Digital technologies you will use in 2030.
Construction of the future
Are digitization and craftsmanship a contradiction in terms? How can something made by hand become digital?
3-D printer, virtual reality, artificial intelligence. Beyond the buzzwords, one thing is already clear, in the next 10 to 20 years, the trades will also go through a technological change like never before.
The construction trade, in particular, is sometimes seen as a “cumbersome giant”. As a humorous exaggeration, one could show the technical progress in construction in the following diagram.
But jokes aside, nobody can ignore digitization anymore. Whether in private life, in industry, or in the trades – the transformation has long since begun. It will continue to pick up speed in the future.
But what is digitization anyway?
Before we get into academic discussions, I propose the following practical definition, digitization is anything that uses digital devices and/or digitized data in addition to physical tools.
Examples? Walkie-Talkies instead of screaming at the construction site from the basement to the fifth floor – digitization. Use an app for measurement – digitization. Write invoices in the office with software – you already know.
Digitization is often so intertwined with our everyday lives that we hardly notice it anymore. In order to put the topic in order, here is a possible classification of how digitization can make itself felt in practice.
- As digital helpers doing physical things
- In the form of collected and stored data
- As software that connects and controls data and physical things
Let’s be honest: The construction industry is not exactly known as a technology leader. As a result, the way many jobs are performed has not changed for several decades. In other words, productivity has stalled.
This also means that activities in the company or on the construction site are often dirtier and more dangerous than they need to be. At the same time, there is often a lack of modern tools in the office.
It is therefore about using new technologies to increase productivity and job satisfaction.
To give specific examples: The introduction of practice-related processes, work equipment with built-in sensors, and mobile solutions for teamwork can open up completely new possibilities.
Automation can increase occupational safety and avoid monotony. For example, remote-controlled demolition robots are safer and more efficient than traditional concrete demolition tools, especially in tight spaces.
Devices with built-in sensors that monitor working conditions can also improve worker safety. Work equipment with embedded sensors is well-suited to work environments where personnel is exposed to extreme temperatures, potentially harmful gases, or live wires.
An example of such technology is intelligent AR (augmented reality) safety helmets. Sensors and cameras in the helmets capture real-time information and display it to the wearer. Construction workers can use the helmets’ thermal imaging abilities to avoid dangerous situations.
Aside from improving the productivity and safety of onsite workers, new digital technologies can also make office work more productive. Mobile apps free employees from repetitive administrative tasks and free up time for more important things.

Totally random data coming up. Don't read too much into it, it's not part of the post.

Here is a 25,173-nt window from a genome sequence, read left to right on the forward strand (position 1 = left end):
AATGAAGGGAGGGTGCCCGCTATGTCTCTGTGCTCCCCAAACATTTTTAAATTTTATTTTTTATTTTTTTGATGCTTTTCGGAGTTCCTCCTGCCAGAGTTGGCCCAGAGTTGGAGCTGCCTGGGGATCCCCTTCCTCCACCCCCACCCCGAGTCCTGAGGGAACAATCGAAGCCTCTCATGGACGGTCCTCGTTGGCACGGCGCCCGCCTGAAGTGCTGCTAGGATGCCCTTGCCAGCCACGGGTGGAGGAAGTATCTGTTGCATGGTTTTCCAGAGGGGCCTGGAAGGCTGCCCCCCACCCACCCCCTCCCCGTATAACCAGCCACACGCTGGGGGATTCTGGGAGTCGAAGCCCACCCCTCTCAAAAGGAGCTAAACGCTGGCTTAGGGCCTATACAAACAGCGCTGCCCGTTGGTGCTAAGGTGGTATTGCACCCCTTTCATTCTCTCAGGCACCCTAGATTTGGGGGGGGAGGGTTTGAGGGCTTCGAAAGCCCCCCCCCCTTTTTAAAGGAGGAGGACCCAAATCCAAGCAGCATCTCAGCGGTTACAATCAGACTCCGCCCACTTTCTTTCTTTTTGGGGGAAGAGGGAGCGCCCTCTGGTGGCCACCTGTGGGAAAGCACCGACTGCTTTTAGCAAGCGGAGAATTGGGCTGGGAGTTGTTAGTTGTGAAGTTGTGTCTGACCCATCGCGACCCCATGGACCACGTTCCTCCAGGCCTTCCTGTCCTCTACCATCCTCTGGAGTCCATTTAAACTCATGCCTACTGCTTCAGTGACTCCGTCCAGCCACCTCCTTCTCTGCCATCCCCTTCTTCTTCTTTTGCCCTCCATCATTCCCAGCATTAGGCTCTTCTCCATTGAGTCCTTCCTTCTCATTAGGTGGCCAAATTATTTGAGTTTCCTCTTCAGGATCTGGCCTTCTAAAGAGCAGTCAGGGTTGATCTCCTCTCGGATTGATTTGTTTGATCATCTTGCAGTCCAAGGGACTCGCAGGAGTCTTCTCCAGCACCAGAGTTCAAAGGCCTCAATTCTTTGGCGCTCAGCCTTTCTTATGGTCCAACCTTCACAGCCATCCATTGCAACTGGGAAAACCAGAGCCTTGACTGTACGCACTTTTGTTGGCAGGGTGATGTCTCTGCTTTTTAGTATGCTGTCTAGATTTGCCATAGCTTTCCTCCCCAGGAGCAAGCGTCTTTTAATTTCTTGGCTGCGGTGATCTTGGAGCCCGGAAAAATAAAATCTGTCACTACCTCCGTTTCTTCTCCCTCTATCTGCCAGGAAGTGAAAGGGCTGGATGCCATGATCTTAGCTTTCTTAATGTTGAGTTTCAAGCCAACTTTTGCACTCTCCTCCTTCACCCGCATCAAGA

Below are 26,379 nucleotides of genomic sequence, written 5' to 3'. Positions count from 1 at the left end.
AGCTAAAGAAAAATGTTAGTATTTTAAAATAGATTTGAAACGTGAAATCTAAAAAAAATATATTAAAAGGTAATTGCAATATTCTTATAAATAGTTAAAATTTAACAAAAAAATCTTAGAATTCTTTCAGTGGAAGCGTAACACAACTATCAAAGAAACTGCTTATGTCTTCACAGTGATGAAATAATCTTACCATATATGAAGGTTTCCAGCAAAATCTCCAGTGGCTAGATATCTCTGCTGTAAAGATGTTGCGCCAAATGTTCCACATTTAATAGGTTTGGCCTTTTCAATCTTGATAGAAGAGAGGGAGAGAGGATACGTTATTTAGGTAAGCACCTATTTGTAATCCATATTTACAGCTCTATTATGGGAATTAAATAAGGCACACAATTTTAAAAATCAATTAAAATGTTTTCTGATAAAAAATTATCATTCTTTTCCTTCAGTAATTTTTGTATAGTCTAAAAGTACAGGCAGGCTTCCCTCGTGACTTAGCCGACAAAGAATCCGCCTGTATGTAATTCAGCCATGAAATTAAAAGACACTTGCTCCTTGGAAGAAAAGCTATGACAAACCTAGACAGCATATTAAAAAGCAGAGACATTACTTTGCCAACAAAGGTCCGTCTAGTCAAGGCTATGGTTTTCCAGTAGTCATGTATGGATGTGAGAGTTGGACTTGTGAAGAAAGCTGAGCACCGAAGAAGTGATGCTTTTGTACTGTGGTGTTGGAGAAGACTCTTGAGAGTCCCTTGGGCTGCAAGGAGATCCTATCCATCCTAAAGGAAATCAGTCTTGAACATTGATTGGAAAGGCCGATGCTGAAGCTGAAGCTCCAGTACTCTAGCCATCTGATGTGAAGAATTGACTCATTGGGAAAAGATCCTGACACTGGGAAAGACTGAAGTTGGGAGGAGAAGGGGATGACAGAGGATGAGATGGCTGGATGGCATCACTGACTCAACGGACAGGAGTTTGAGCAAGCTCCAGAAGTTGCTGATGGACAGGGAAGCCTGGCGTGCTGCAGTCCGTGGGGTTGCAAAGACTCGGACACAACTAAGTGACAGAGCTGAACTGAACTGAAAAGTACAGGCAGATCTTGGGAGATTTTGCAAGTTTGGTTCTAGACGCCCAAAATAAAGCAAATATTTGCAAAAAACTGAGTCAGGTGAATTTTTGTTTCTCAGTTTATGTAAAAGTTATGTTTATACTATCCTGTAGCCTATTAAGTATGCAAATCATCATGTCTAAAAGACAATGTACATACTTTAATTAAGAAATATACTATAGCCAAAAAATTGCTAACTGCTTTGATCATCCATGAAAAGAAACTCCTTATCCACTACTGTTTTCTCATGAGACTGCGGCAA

For example, contractors and architects can work together on project plans in the cloud. The time and resources required are reduced and additional costs due to miscommunication are reduced.
To make the opportunities of digitization more tangible, just think of BIM, which is currently revolutionizing large-scale projects. Think of Building Information Modeling as the digital version of the old carpenter adage “measure twice, saw once”: A project is built completely virtually before the groundbreaking ceremony.
But BIM is more than software. It is a method that links the planning, execution, and management of buildings. In this way, planning errors are uncovered in good time and necessary adjustments are identified. This avoids the inefficiencies and costs of the real, physical world.
The video gives an interesting insight.
Is digitization for the big players only?
“That’s all well and good,” you might say now. “But after all, we’re not an international construction company!”
So can only large companies benefit from digitization?
We are convinced of the opposite. We’ve identified five trends that aren’t just pie in the sky. Some of them can and are already being used by smaller handicraft businesses.
Over the next few weeks, we’ll be highlighting each of these trends in a series of articles on the future of construction. Here is a short foretaste:
- Robotics: Various developments from an exoskeleton that gives construction workers almost magical powers to a robot that builds a house brick by brick.
- Artificial intelligence: systems that can see into the future? Machines that learn? Let yourself be surprised!
- Virtual reality: Using 3D glasses to take a virtual tour of the building before it’s built is great. But there are many more uses.
- 3-D printing: An entire building from the printer? There is now one in Dubai.
- Software: The right software is becoming as important as tools made of iron and steel. Cloud-based applications make it possible for everyone to always be up to date. Whether in the office, on the road, or on the construction site. We venture a look into the future of software in construction.
The future is now
We are sure and if you have read the series of articles on the construction trade of the future, you too are convinced of the opportunities offered by digitization.
Some of what may look like a gimmick now will be part of the trade-in in ten years’ time. At the same time, the increasing spread of digital tools opens up new possibilities that no one dreams of today.
One thing is certain, the digital transformation has already started in construction. And you’ll be glad you jumped on the train in time.